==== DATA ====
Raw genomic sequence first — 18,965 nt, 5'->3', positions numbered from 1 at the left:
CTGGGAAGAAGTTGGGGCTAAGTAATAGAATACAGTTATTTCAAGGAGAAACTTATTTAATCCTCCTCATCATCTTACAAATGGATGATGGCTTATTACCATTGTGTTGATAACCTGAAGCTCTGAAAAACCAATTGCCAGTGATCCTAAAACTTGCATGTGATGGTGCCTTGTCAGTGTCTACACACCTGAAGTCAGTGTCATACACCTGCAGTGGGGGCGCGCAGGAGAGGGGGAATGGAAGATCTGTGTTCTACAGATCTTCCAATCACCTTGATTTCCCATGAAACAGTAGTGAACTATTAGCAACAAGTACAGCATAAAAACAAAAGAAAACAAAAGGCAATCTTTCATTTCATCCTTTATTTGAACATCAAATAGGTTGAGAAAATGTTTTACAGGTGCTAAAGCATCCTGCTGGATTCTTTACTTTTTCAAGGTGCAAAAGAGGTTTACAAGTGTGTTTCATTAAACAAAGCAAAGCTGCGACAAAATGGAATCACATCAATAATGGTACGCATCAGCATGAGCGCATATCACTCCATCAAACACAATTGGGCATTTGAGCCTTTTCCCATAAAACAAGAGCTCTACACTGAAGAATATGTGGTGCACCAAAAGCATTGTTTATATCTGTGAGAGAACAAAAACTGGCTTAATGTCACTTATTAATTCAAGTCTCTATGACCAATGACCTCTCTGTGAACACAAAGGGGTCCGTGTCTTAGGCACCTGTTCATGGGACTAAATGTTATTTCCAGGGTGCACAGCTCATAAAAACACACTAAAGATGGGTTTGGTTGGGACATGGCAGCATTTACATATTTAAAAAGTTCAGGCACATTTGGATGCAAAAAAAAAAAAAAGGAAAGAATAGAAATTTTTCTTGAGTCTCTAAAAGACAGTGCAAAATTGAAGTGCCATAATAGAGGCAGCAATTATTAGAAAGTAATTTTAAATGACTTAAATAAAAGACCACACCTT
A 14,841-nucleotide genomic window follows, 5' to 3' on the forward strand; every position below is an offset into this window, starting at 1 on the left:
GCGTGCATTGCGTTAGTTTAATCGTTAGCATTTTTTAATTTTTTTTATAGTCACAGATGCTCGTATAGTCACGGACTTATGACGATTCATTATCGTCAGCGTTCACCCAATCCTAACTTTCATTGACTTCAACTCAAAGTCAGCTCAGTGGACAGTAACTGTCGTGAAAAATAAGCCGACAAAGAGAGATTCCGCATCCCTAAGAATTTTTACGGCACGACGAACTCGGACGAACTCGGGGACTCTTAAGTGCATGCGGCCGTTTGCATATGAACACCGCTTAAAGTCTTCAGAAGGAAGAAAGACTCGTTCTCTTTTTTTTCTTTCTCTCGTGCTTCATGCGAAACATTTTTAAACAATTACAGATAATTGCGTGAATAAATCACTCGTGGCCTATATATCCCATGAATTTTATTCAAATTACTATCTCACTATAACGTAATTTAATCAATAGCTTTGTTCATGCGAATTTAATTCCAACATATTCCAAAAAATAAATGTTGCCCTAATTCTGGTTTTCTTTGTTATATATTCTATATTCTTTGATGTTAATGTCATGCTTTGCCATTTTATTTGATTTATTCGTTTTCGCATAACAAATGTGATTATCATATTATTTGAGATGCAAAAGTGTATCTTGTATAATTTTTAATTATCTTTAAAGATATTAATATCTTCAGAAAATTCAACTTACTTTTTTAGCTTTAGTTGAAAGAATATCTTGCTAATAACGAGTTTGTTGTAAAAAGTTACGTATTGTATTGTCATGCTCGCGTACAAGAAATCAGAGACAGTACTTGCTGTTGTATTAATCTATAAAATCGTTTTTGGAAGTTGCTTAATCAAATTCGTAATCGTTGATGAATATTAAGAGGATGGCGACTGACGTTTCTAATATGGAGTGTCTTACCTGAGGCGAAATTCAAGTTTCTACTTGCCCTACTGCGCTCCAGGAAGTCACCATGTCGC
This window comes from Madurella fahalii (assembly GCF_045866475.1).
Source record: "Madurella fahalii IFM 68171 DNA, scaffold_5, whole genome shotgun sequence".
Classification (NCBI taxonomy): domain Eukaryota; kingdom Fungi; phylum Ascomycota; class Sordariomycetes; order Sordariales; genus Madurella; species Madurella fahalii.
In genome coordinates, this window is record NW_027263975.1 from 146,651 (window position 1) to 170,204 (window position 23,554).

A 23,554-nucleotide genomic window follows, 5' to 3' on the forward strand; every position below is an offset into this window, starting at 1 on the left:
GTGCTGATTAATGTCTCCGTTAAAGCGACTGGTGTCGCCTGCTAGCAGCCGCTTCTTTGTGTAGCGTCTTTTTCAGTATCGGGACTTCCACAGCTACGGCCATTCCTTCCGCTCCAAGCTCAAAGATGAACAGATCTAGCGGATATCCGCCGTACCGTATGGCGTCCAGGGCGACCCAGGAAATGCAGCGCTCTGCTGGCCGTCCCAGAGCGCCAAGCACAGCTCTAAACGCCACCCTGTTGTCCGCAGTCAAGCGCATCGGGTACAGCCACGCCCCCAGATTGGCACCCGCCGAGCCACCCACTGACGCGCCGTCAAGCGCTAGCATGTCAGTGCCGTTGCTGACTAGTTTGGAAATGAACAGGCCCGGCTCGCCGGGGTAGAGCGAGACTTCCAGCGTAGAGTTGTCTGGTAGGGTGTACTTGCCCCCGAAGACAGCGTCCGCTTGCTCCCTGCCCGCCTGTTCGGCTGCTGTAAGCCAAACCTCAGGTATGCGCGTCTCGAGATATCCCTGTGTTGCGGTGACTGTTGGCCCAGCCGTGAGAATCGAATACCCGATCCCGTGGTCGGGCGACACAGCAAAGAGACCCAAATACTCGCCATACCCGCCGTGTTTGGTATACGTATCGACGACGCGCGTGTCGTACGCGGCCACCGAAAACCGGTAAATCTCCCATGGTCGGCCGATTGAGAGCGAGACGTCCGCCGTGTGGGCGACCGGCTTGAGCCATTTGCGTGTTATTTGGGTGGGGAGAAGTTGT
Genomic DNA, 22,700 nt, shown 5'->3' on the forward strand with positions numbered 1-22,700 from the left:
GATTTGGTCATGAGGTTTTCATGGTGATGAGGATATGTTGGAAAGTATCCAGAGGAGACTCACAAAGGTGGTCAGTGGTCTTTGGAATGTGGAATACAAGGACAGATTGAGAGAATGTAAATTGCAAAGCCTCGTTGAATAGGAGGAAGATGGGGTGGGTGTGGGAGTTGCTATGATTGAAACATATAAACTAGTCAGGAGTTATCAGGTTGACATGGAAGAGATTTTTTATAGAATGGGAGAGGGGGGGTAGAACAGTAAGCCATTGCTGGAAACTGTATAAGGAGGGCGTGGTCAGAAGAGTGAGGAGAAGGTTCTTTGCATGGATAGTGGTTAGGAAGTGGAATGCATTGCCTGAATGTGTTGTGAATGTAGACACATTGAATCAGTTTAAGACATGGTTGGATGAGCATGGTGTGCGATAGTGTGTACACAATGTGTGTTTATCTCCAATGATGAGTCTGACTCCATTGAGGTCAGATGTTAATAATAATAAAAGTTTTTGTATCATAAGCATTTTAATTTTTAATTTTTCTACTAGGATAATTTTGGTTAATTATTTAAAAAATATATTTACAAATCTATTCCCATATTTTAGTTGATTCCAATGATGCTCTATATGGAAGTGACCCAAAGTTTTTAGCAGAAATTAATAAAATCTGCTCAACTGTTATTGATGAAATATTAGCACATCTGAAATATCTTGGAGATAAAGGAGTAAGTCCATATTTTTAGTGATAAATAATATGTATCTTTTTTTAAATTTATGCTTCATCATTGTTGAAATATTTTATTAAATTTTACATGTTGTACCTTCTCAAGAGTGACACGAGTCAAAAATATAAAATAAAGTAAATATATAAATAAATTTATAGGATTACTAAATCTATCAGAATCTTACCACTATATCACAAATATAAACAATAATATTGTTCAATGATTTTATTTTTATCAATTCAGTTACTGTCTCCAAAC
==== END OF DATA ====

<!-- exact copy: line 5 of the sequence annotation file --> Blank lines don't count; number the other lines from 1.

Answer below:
This window comes from Madurella fahalii (assembly GCF_045866475.1).